One of Chattanooga's biggest and costliest road projects is behind schedule.

The U.S. 27 expansion project won't be finished until January 2020, which is six months later than anticipated.

The road was built to hold half the number of cars that travel it each day.

A spokesperson for the Tennessee Department of Transportation said rebuilding it, without taking more land, has been a challenge.

Jason Jones has watched Chattanooga grow around his downtown restaurants, Moe's Original Bar-B-Que on Market Street and Mellow Mushroom on Broad Street.

He has also watched construction projects attempt to keep up with the traffic.

"Tourists get a little weirded out. But it will be better when it gets done," Jones said.

He said the Highway 27 project has slightly impacted business at Mellow Mushroom since it started in 2015.

It will be another year and a half before it's finished.

"I'm not surprised. That's just how those projects go. It's a big endeavor, it takes a lot of work," he added.

TDOT officials call the project one of its most complex.

That's because it includes nearly 40 retaining walls like the one under Blue Cross Blue Shield.

"You try to figure out what you're going to encounter. But when you actually get out there and begin the work, there's always a surprise or two on any project, especially one that large," TDOT Spokesperson Jennifer Flynn said.

Crews encountered 10 times the amount of rock they expected when they started moving dirt. That surprise set the project back six months.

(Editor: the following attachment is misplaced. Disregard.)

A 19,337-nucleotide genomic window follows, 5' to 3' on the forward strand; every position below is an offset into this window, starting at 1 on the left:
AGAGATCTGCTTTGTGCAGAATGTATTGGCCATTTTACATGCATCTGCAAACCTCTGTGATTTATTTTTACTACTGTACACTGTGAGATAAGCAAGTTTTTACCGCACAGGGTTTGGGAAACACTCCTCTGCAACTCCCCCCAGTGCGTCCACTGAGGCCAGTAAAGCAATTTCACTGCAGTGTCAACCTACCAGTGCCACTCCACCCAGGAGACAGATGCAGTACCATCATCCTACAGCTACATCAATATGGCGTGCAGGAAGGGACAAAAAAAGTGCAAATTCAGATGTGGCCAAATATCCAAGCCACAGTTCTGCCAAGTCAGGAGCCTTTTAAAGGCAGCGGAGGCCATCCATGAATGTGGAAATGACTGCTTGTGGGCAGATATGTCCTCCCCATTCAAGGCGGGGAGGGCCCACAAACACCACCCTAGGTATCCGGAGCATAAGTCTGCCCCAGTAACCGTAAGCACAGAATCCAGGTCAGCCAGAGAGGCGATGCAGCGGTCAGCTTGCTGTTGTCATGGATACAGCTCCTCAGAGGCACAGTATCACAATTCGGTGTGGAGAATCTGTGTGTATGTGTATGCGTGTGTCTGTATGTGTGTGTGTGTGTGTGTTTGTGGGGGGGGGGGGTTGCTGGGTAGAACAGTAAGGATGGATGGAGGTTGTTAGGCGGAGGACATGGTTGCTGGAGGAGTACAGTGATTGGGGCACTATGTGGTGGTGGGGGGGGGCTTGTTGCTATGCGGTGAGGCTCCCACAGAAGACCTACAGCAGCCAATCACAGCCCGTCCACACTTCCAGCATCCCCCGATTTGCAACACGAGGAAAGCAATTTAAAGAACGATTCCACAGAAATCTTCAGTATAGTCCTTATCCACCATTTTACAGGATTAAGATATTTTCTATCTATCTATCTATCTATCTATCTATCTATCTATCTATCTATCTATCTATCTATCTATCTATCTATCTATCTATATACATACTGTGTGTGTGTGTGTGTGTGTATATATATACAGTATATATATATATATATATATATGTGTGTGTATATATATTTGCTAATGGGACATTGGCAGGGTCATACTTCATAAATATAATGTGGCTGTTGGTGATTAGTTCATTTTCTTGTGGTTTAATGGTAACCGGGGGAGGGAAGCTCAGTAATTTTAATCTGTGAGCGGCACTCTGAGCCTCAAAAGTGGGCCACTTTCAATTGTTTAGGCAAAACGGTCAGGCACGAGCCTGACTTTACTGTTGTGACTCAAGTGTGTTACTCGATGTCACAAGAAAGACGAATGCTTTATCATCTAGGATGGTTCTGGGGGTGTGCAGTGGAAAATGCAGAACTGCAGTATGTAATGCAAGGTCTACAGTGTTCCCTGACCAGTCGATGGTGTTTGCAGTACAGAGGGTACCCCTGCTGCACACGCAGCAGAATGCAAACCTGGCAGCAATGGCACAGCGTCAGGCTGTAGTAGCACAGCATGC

"We encountered a lot of rock that ended up making a lot more work. And then also there were a lot more voids that they had to fill to stabilize the slope," Flynn added.

The project has come with lane changes and ramp changes.

TDOT altered ramp configurations last year when accident numbers spiked.

Numbers show those changes helped and drivers have become more aware of how to navigate the construction.

Before stop signs were added to the downtown on-ramps, there were 56 reported incidents.

That number was cut by more than half during the same time this year.

It's business as usual for Jones. He's not sweating the delay or traffic challenges for customers because he believes it will pay off in the long run.

"It's a little short-term pain for a long-term gain. I'm okay with that," he said.

Southbound drivers can expect a major traffic shift before the end of the year.

Crews said it will impact some of those stop ramps downtown.

Of course, Channel 3 will let you know when that happens.